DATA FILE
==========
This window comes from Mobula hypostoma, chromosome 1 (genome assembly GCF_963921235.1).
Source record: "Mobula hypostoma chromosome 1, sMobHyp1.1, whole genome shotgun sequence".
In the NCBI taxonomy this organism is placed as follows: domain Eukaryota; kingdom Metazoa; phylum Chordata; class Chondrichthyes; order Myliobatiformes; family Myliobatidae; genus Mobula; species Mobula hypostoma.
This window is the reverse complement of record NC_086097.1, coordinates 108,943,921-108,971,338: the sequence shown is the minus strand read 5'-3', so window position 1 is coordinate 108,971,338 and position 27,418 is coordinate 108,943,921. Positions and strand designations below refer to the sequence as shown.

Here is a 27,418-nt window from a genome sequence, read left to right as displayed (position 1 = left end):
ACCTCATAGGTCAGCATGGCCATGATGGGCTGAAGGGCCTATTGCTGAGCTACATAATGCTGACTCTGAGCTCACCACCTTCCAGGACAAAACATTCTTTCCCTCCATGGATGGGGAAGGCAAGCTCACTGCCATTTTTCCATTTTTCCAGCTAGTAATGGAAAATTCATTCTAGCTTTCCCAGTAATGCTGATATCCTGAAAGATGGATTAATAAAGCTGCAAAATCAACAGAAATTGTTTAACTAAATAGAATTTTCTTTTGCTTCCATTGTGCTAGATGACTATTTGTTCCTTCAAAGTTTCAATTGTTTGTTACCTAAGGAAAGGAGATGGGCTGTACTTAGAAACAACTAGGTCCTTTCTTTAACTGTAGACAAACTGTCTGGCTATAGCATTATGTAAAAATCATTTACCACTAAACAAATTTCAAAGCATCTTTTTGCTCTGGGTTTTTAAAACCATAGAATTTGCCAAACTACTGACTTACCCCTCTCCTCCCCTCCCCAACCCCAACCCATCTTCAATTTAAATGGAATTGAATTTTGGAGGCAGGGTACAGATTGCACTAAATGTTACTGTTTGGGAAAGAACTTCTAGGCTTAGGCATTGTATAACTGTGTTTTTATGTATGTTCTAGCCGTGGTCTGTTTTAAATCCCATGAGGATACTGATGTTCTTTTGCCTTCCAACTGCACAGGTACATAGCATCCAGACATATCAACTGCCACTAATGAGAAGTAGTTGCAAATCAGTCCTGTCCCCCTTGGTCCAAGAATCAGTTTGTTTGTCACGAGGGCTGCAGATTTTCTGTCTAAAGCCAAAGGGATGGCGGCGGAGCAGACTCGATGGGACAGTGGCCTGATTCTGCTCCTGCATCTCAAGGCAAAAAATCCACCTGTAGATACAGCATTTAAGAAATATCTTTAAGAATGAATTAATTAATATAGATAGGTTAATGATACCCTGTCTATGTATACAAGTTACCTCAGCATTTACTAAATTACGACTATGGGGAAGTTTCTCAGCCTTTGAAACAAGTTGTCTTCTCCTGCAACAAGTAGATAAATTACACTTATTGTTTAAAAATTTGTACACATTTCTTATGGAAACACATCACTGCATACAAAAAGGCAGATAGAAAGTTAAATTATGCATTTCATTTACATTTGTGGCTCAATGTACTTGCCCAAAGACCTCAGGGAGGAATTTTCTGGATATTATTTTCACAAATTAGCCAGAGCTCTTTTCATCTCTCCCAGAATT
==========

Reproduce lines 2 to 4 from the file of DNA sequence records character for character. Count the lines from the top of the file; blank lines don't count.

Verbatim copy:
Source record: "Mobula hypostoma chromosome 1, sMobHyp1.1, whole genome shotgun sequence".
In the NCBI taxonomy this organism is placed as follows: domain Eukaryota; kingdom Metazoa; phylum Chordata; class Chondrichthyes; order Myliobatiformes; family Myliobatidae; genus Mobula; species Mobula hypostoma.
This window is the reverse complement of record NC_086097.1, coordinates 108,943,921-108,971,338: the sequence shown is the minus strand read 5'-3', so window position 1 is coordinate 108,971,338 and position 27,418 is coordinate 108,943,921. Positions and strand designations below refer to the sequence as shown.